Researchers from Neuroscience Research Australia (NeuRA) and UNSW Sydney have been awarded $2.4 million in Development Grants from the National Health and Medical Research Council (NHMRC) to improve treatment for people with obstructive sleep apnoea, and prevent falls in older people.
The NHMRC’s Development Grant Scheme is designed to support the translation of proof-of-concept research into commercial outcomes. Professor Lynne Bilston, Senior Principal Research Scientist at NeuRA and Senior Research Fellow at UNSW Medicine and Health, and Professor Kim Delbaere, Senior Principal Research Scientist at NeuRA and UNSW Medicine and Health, School of Population Health, were two of 16 successful recipients this funding round.
Carole Renouf, Interim CEO at NeuRA, said these grants provide an exciting opportunity for the institute to take its research from the lab into the community, where it is needed most.
“Our vision is to improve the health and lives of those living with brain and nervous system disorders, and these development grants will enable us to do just that,” said Ms Renouf.
“This critical funding will enable our scientists and engineers to turn their collaborative research into solutions that have the potential to transform the health and wellbeing of individuals, both in Australia and around the world.”
Lighting the way for a new, minimally-invasive treatment for obstructive sleep apnoea
Obstructive sleep apnoea is a common sleep disorder where the upper airway collapses repeatedly during sleep, interrupting breathing. More than 25% of Australians over 40 have the condition, which is associated with increased accidents and an elevated risk of cardiovascular disease.
Current treatments, such as continuous positive airway pressure (CPAP), are effective but poorly utilised by patients, meaning there is a substantial demand for new therapies that are more user-friendly. To address this need, Professor Bilston has been awarded a $1.1m Development Grant to progress a new, minimally invasive light-stimulation therapy, Optosleep, to the stage where it can be tested in human patients.
“Optosleep is a completely new concept for obstructive sleep apnoea therapy,” said Professor Bilston. “It consists of two components – an optogenetic component that makes the upper airway muscles sensitive to light, and a smart oral appliance that senses respiration and delivers light stimuli to activate the upper airway dilator muscles and maintain upper airway patency during sleep.”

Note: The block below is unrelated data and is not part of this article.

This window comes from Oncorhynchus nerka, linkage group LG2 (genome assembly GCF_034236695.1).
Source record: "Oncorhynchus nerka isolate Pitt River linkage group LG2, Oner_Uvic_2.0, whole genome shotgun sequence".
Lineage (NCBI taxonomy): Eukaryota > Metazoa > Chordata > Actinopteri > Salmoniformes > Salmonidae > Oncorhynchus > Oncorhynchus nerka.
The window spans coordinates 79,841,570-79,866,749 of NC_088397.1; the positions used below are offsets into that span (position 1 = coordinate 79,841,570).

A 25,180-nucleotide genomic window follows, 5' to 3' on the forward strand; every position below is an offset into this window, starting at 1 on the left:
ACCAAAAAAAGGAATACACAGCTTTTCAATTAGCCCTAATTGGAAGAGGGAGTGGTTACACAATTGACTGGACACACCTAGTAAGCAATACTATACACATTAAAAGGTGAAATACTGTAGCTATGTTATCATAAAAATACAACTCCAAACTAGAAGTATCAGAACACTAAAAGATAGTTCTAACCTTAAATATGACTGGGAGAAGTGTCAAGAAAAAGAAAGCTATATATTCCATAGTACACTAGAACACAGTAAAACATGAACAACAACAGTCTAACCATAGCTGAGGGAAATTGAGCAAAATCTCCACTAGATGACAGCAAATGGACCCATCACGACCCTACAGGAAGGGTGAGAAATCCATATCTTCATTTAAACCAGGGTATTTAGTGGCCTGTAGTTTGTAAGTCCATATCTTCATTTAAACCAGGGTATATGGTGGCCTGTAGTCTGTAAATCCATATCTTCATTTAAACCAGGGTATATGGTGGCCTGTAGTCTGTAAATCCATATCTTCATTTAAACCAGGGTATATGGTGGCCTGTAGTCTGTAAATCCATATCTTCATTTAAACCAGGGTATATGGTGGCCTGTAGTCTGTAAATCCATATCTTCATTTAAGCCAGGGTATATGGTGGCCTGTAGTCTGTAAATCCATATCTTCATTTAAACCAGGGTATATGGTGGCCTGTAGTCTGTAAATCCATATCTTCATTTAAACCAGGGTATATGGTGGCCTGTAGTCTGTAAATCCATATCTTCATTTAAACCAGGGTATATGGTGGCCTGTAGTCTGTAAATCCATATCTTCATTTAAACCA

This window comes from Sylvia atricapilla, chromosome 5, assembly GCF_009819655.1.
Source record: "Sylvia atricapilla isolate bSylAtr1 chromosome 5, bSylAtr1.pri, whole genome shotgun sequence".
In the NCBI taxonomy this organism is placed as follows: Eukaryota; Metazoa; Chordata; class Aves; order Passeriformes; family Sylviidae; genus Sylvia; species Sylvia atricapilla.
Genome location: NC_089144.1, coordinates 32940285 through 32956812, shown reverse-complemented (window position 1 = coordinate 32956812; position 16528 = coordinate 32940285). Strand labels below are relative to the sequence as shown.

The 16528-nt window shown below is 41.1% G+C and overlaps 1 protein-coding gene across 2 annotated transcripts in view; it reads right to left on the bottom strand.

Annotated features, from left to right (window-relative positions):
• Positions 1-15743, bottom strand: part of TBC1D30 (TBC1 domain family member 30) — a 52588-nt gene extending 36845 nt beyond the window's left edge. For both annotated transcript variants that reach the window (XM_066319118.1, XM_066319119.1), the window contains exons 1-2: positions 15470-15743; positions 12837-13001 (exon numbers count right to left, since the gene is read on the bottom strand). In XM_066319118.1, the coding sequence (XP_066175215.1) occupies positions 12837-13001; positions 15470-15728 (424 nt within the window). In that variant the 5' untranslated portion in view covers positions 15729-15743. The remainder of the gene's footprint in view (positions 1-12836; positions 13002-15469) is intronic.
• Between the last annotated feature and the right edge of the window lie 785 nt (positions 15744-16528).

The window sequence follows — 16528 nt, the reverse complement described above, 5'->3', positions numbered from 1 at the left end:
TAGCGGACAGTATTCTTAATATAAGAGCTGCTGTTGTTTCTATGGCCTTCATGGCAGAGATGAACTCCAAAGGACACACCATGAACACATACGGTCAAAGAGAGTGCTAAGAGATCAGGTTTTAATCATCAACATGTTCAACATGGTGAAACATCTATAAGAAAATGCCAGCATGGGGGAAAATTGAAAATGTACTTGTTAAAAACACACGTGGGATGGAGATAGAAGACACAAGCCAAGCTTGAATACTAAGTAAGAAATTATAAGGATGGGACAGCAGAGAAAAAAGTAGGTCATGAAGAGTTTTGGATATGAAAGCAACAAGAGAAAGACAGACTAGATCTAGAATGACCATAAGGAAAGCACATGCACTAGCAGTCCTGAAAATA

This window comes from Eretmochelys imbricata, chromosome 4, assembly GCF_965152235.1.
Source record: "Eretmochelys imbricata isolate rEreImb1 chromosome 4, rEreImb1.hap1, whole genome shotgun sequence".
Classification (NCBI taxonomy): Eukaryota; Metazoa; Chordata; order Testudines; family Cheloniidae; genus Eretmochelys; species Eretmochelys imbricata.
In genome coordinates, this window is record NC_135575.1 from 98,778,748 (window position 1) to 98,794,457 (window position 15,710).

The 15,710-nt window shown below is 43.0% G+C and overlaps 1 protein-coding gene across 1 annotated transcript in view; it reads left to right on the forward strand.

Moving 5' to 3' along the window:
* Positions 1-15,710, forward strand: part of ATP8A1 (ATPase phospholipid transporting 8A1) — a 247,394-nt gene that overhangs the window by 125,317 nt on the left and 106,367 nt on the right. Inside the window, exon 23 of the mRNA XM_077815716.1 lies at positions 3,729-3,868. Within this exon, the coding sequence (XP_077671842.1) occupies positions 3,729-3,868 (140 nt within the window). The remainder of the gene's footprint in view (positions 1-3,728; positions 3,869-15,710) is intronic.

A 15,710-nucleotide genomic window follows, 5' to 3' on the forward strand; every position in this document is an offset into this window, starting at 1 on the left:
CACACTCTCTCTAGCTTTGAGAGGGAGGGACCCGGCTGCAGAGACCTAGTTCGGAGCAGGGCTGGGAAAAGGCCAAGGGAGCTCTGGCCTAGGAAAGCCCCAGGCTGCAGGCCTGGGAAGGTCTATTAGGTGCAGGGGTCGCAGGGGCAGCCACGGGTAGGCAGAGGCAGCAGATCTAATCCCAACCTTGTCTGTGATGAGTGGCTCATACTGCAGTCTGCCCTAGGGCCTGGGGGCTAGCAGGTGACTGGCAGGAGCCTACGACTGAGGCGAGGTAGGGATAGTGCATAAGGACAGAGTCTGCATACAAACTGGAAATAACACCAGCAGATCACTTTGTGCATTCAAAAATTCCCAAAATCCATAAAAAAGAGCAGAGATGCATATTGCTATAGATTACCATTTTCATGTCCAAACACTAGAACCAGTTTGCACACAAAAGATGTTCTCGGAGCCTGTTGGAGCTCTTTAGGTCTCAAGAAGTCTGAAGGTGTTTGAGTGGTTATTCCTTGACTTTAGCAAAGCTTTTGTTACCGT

“While we have a working prototype of the oral appliance currently in pilot testing with human volunteers, this funding will enable us to progress both components of Optosleep to the point where they’re ready for Phase 1 human trials, a critical step for commercial investment to bring it to patients.”
Driving digital transformation in health and aged care
Falls are a large and growing problem for older people worldwide. In Australia, falls are the leading cause of death amongst people aged over 65, with an average of 14 people dying every day. In 2020 alone, more than 128,000 older people were hospitalised after a fall, costing our health system more than $2.3 billion – with multiple flow-on effects for ambulance services, loss of independence, and family impact.
Through a $1.3 million Development Grant, Professor Delbaere, will transition a home-based digital exercise program, StandingTall, from a research-only app to a commercial offering that provides a cost-effective fall prevention solution for all older Australians.
“StandingTall is the first digital exercise program with proven clinical effectiveness to prevent falls in older people,” said Professor Delbaere.
“The program identifies the optimal set of exercises from a library of over 6000 exercises, based on an inbuilt balance assessment. Our clinical trial published in BMJ in 2021 showed that exercising with StandingTall for two hours per week reduced falls and injuries from falls by 20% at two years follow up.”
“StandingTall has strong potential to drive digital transformation in healthcare as recommended in the recent Royal Commission into Aged Care Report,” said Professor Delbaere. “This vital funding will enable us to develop a scalable, commercial-ready program, co-designed with consumers and leading home care providers.”